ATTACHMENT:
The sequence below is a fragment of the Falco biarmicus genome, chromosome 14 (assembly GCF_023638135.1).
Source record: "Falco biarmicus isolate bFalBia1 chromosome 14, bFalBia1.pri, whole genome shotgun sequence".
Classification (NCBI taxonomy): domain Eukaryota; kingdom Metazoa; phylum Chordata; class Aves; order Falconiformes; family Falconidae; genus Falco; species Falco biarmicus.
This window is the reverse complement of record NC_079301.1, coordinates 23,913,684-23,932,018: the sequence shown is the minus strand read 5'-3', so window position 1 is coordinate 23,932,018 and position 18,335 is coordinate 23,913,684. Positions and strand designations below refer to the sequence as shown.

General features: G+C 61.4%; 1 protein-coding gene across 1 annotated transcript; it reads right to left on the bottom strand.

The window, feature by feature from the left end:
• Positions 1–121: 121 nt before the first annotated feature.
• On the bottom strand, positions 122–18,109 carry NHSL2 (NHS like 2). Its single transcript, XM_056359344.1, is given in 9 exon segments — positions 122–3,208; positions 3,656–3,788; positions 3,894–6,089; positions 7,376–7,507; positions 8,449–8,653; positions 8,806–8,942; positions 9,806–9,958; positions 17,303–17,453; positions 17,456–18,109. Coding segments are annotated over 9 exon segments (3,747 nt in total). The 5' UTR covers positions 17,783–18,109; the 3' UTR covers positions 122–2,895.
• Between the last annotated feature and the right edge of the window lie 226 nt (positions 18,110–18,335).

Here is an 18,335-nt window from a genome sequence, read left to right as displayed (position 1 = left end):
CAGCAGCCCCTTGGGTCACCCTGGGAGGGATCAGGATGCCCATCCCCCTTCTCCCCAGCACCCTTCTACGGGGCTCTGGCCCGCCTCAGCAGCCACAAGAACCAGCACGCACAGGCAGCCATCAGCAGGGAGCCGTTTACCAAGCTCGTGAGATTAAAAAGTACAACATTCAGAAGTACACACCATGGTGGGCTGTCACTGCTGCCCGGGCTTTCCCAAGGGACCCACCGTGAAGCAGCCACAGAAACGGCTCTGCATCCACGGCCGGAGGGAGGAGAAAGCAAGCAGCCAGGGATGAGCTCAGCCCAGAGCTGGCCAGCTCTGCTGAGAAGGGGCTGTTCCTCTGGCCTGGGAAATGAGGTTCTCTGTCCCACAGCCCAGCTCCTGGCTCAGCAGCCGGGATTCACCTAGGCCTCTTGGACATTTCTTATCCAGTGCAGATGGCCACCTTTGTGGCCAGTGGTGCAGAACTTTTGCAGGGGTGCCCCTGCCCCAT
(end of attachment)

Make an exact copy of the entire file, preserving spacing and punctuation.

The sequence below is a fragment of the Falco biarmicus genome, chromosome 14 (assembly GCF_023638135.1).
Source record: "Falco biarmicus isolate bFalBia1 chromosome 14, bFalBia1.pri, whole genome shotgun sequence".
Classification (NCBI taxonomy): domain Eukaryota; kingdom Metazoa; phylum Chordata; class Aves; order Falconiformes; family Falconidae; genus Falco; species Falco biarmicus.
This window is the reverse complement of record NC_079301.1, coordinates 23,913,684-23,932,018: the sequence shown is the minus strand read 5'-3', so window position 1 is coordinate 23,932,018 and position 18,335 is coordinate 23,913,684. Positions and strand designations below refer to the sequence as shown.

General features: G+C 61.4%; 1 protein-coding gene across 1 annotated transcript; it reads right to left on the bottom strand.

The window, feature by feature from the left end:
• Positions 1–121: 121 nt before the first annotated feature.
• On the bottom strand, positions 122–18,109 carry NHSL2 (NHS like 2). Its single transcript, XM_056359344.1, is given in 9 exon segments — positions 122–3,208; positions 3,656–3,788; positions 3,894–6,089; positions 7,376–7,507; positions 8,449–8,653; positions 8,806–8,942; positions 9,806–9,958; positions 17,303–17,453; positions 17,456–18,109. Coding segments are annotated over 9 exon segments (3,747 nt in total). The 5' UTR covers positions 17,783–18,109; the 3' UTR covers positions 122–2,895.
• Between the last annotated feature and the right edge of the window lie 226 nt (positions 18,110–18,335).

Here is an 18,335-nt window from a genome sequence, read left to right as displayed (position 1 = left end):
CAGCAGCCCCTTGGGTCACCCTGGGAGGGATCAGGATGCCCATCCCCCTTCTCCCCAGCACCCTTCTACGGGGCTCTGGCCCGCCTCAGCAGCCACAAGAACCAGCACGCACAGGCAGCCATCAGCAGGGAGCCGTTTACCAAGCTCGTGAGATTAAAAAGTACAACATTCAGAAGTACACACCATGGTGGGCTGTCACTGCTGCCCGGGCTTTCCCAAGGGACCCACCGTGAAGCAGCCACAGAAACGGCTCTGCATCCACGGCCGGAGGGAGGAGAAAGCAAGCAGCCAGGGATGAGCTCAGCCCAGAGCTGGCCAGCTCTGCTGAGAAGGGGCTGTTCCTCTGGCCTGGGAAATGAGGTTCTCTGTCCCACAGCCCAGCTCCTGGCTCAGCAGCCGGGATTCACCTAGGCCTCTTGGACATTTCTTATCCAGTGCAGATGGCCACCTTTGTGGCCAGTGGTGCAGAACTTTTGCAGGGGTGCCCCTGCCCCAT